“Do you think we have some power of our own? Do you think we were able to make this man walk because we are so religious? . . . You see this man, and you know him. He put his faith in the name of Jesus and was made strong. Faith in Jesus made this man completely well.”

Acts 3:12, 16, cev

Peter had no power in himself to do such a thing. He was neither a doctor nor a miracle worker. Nor was it some good quality in the beggar that merited the special favor of the miracle that was done for him. No, Peter wants to draw the people’s attention away from himself, away even from the man who was healed, and focus it where it belonged – on Jesus Christ.

Peter preached a sermon there, on the spot, in the temple court. It had the same theme as his Pentecost sermon: the glory and honor of Jesus Christ. Once again Peter plainly told the crowd how they had dishonored Jesus by rejecting him and engineering his death on a Roman cross. Jesus, despite his obvious goodness, had been treated like a terrible criminal. His death was not only horrible physically; it was unjust, shameful, degrading. When Jesus hung on the cross he seemed to be discredited, humiliated, a total failure. But Jesus’ crucifixion was more than just a tragic mistake, or even a hateful crime. It was also part of God’s plan of salvation. God had foretold through the Hebrew prophets that his Christ must suffer for the sins of the world. In the Old Testament he had promised to send a Savior to deliver people from sin, death, and Satan. On the cross God kept that promise (v. 18). Moreover, God raised Jesus from the dead. As much as people had dishonored him, God has highly honored Jesus, even more! All glory belongs to the Lord Jesus. All power and authority has been given to him. Jesus is the name above every name. Salvation, healing, blessing and life come through his name, through all that Jesus is and does – and only through him. That was Peter’s theme as he spoke to the crowd. It was the wonder of the gospel that moved him. That wonder is that God has turned the ugliness and horror of the cross into his gift of forgiving, redeeming love.


That was the message Peter proclaimed to the crowd in Jerusalem. He didn’t just tell them all about Jesus and emphasize the truth. He told them how to respond to the truth. Here’s the climax of what he said:

“Now, brothers, I know that you acted in ignorance, as did your leaders. But this is how God fulfilled what he had foretold through all the prophets, saying that his Christ would suffer. Repent, then, and turn to God, so that your sins may be wiped out, that times of refreshing may come from the Lord, and that he may send the Christ, who has been appointed for you – even Jesus.”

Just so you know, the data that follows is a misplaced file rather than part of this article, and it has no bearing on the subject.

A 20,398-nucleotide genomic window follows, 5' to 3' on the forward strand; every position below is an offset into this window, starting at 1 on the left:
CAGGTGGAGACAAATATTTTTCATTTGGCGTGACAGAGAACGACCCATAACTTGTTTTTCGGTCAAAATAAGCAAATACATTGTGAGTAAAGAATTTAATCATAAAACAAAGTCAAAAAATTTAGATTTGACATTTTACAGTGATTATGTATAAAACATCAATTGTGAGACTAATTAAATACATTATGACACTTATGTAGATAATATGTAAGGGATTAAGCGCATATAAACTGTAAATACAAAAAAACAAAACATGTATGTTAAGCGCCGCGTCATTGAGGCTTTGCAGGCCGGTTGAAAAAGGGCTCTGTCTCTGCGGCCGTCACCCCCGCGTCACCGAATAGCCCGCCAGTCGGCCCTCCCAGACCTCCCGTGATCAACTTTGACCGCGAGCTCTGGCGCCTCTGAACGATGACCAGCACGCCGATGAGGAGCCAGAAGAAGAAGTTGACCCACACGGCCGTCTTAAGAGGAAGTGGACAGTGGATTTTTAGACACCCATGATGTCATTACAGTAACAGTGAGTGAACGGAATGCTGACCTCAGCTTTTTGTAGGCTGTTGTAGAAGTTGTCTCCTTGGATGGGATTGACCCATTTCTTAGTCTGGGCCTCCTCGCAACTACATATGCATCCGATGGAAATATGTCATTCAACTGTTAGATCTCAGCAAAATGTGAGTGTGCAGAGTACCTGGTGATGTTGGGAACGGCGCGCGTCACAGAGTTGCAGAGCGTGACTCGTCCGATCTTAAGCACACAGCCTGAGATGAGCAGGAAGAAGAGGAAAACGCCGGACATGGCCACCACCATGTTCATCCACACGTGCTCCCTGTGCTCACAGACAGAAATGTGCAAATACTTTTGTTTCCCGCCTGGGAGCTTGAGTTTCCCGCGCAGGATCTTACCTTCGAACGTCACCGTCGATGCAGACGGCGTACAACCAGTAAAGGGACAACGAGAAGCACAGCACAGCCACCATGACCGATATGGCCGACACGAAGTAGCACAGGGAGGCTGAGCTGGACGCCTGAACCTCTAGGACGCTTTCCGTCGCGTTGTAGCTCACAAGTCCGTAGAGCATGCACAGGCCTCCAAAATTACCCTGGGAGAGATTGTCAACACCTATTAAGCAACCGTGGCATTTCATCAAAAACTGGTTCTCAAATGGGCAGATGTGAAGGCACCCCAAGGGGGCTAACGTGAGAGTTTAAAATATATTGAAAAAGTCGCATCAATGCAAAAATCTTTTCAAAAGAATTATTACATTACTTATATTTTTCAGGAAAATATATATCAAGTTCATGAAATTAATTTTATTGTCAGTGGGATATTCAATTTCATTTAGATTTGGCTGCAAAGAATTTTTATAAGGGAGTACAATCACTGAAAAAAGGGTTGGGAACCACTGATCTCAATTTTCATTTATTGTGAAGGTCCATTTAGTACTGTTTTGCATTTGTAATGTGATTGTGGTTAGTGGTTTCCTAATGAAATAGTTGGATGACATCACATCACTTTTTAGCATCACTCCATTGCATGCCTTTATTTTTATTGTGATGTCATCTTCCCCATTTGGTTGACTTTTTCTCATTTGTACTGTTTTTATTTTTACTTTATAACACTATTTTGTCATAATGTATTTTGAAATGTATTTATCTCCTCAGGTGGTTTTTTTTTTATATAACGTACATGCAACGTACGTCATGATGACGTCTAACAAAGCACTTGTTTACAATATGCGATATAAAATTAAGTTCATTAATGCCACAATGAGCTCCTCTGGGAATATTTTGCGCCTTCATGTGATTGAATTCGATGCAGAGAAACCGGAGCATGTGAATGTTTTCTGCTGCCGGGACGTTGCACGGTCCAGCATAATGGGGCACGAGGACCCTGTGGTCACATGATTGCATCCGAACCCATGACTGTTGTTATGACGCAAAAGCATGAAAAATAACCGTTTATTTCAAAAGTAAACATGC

Acts 3:17-20, niv

Many of the people to whom Peter was speaking were guilty of a terrible mistake. God had come to them in the person of Jesus Christ, and they had rejected him. Worse than that, they had tortured him to death. But Peter realized these people were acting in ignorance. Jesus himself had prayed for them, even while he was being crucified – “Father, forgive them. They don’t know what they are doing.” God answered Jesus’ prayer. He would forgive those who turn back to him in humble repentance.

So, Peter urged the crowd to do exactly that. “Repent!” he told them, “Give up your sins, turn to God, and you will be forgiven” (v. 19). The people needed to recognize their responsibility. They had to be awakened to the reality of their own mistakes, sin and guilt. They needed to feel sorry for all their offenses. They had to ask God to forgive them. They had to renounce their sin, and believe in Jesus’ power to save them. Despite their religion, these people were far from God. Their greatest need was to recognize the truth about Christ and come to God through him. That’s our need too.

If the people would do that, Peter told them, three things would happen. First, their sins would be forgiven. “Repent, so that your sins may be wiped out,” he said. Because of Jesus’ sacrifice, your sins too can be completely erased from the pages of your life. When you repent and believe in Christ, you are given a fresh, white sheet of paper to start a new life story.

Second, God sends his Spirit to renew and refresh. “Turn to God,” cried Peter, “that times of refreshing may come from the Lord.” Our lives can be so dry. Our spirits seem dead, crushed; inside we feel like dust and ashes. God seems far away. But, if we turn to Christ, whether for the very first or for the thousandth time, something wonderful will happen. We will feel the Lord’s nearness again. Times of refreshing and spiritual renewal come once more to our souls. Like the cool, refreshing rains after a drought, the presence of the Lord fills us with life again. He renews our spirits. He waters our parched and thirsty souls and brings hope.

The final blessing promised to those who repent is the Lord Jesus himself. “Repent . . . that he may send the Christ, who has been appointed for you – even Jesus.”

It’s easy to miss those blessings from God. Most of us act in ways that drive us further away from God, rather than bring us closer to him. We ignore him. We focus on our own agendas. We lie a little, or cheat a little to get ahead. We substitute our mistaken ideas of pleasure for God’s idea of holiness and goodness. And then we wonder why we’re so unhappy, so dissatisfied with life. We grow dry and dead inside, yet we long to be refreshed. The solution is clear. It is close at hand. It’s right here, in front of us now. “Repent, and turn to God.” Seek Jesus Christ. Open yourself to his love, his life, and times of refreshing will come to you too.